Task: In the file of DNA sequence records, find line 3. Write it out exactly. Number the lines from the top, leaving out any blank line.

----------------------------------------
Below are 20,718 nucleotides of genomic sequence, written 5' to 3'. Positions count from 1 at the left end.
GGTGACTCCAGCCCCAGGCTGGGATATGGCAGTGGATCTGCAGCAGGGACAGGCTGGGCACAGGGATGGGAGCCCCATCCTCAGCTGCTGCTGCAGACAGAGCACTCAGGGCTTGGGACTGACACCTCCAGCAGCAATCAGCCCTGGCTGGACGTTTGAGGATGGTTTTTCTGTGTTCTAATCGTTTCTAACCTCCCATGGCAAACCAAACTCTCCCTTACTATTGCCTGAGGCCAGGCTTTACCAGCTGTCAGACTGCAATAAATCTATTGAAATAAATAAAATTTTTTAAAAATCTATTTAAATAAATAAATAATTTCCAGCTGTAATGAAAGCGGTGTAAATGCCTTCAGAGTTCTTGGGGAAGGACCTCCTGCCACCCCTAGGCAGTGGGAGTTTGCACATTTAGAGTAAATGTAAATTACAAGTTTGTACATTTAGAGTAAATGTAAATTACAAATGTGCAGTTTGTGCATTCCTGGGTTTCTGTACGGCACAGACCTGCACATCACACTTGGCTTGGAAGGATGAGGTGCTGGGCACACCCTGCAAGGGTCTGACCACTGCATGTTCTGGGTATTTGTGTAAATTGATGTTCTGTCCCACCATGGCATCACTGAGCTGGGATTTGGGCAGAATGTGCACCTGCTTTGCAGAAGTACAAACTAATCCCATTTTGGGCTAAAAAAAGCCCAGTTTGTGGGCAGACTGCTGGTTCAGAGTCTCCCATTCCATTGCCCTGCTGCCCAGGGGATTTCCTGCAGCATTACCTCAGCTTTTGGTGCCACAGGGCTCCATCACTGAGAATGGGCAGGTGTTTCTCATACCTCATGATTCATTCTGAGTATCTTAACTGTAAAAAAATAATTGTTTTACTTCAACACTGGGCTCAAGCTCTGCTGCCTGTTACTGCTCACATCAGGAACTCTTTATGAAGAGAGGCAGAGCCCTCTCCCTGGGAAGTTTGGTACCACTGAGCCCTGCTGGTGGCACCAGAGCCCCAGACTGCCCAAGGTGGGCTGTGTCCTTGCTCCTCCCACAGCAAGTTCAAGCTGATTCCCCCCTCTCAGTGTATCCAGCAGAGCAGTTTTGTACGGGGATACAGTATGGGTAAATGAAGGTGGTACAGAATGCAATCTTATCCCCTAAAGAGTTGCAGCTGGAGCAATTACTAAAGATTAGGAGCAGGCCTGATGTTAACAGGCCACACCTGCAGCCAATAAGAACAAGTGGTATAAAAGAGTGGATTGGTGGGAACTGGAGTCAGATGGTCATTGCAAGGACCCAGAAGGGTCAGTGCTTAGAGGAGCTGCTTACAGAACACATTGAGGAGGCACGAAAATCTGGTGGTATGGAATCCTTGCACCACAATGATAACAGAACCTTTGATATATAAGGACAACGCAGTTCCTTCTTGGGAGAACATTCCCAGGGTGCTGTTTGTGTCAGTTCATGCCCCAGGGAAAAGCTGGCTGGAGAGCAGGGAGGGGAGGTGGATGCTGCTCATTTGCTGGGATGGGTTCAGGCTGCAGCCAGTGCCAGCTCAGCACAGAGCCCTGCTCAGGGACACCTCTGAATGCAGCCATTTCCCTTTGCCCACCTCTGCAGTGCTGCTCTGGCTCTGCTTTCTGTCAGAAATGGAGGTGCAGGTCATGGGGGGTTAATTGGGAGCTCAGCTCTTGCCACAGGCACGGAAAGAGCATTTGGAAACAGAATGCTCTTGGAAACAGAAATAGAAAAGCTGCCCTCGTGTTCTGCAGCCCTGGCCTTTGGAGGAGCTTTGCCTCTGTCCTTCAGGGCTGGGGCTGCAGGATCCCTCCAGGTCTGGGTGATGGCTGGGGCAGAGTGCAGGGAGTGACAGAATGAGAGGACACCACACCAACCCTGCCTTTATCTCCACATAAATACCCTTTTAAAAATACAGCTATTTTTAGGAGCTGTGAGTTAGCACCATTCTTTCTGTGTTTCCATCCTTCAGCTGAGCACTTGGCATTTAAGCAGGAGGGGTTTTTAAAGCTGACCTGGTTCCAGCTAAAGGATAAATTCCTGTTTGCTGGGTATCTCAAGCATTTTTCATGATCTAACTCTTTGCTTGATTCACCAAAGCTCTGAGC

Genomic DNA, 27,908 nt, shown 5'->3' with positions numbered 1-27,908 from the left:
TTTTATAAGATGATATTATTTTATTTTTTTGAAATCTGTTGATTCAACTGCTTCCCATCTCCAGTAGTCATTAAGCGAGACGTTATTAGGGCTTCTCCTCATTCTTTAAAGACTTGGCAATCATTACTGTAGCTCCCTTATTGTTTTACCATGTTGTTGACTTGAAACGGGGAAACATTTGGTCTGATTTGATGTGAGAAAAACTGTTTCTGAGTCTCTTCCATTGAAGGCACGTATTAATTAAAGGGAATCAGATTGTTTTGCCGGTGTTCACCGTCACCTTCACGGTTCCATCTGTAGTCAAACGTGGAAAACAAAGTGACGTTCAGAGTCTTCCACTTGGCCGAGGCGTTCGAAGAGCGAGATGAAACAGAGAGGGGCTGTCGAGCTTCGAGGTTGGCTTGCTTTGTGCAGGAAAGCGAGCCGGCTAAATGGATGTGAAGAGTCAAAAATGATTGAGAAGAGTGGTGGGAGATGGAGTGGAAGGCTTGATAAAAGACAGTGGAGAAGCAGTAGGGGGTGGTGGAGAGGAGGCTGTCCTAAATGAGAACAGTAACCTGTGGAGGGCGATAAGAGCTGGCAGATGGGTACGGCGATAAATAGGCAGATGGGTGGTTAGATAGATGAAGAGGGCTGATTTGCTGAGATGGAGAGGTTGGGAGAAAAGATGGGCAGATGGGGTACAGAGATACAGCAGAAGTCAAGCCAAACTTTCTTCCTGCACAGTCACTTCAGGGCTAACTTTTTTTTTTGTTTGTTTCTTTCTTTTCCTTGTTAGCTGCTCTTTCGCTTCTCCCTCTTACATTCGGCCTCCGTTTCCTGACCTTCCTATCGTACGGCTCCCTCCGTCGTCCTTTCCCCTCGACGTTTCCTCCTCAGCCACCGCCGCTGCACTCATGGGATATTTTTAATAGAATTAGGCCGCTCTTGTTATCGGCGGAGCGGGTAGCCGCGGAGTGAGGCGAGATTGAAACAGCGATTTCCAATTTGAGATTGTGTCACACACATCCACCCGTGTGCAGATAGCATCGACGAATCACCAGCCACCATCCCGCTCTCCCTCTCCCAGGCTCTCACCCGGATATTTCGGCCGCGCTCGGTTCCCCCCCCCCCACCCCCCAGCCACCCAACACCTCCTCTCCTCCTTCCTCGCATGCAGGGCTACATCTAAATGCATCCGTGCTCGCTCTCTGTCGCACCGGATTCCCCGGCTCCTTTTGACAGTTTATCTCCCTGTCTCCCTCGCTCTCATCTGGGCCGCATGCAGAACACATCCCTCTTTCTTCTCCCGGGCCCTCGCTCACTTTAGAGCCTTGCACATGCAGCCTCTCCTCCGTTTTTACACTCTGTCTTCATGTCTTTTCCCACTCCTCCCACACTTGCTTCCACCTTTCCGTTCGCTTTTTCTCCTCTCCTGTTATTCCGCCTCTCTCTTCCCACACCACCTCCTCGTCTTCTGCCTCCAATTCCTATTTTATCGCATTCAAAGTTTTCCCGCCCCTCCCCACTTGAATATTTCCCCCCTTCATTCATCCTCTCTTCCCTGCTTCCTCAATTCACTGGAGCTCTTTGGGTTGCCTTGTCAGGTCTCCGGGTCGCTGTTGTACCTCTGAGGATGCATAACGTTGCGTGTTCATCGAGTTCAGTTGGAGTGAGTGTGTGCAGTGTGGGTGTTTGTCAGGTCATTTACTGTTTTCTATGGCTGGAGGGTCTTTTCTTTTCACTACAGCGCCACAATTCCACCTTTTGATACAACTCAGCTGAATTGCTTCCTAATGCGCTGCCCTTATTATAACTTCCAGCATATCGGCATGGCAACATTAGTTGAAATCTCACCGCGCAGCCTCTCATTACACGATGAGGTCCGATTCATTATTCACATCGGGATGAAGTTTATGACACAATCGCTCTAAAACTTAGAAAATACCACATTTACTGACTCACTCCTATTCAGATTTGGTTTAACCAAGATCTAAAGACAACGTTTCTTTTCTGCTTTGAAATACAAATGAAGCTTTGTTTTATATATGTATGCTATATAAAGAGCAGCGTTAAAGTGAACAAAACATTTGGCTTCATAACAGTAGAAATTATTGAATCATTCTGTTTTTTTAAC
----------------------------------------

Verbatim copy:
Genomic DNA, 27,908 nt, shown 5'->3' with positions numbered 1-27,908 from the left: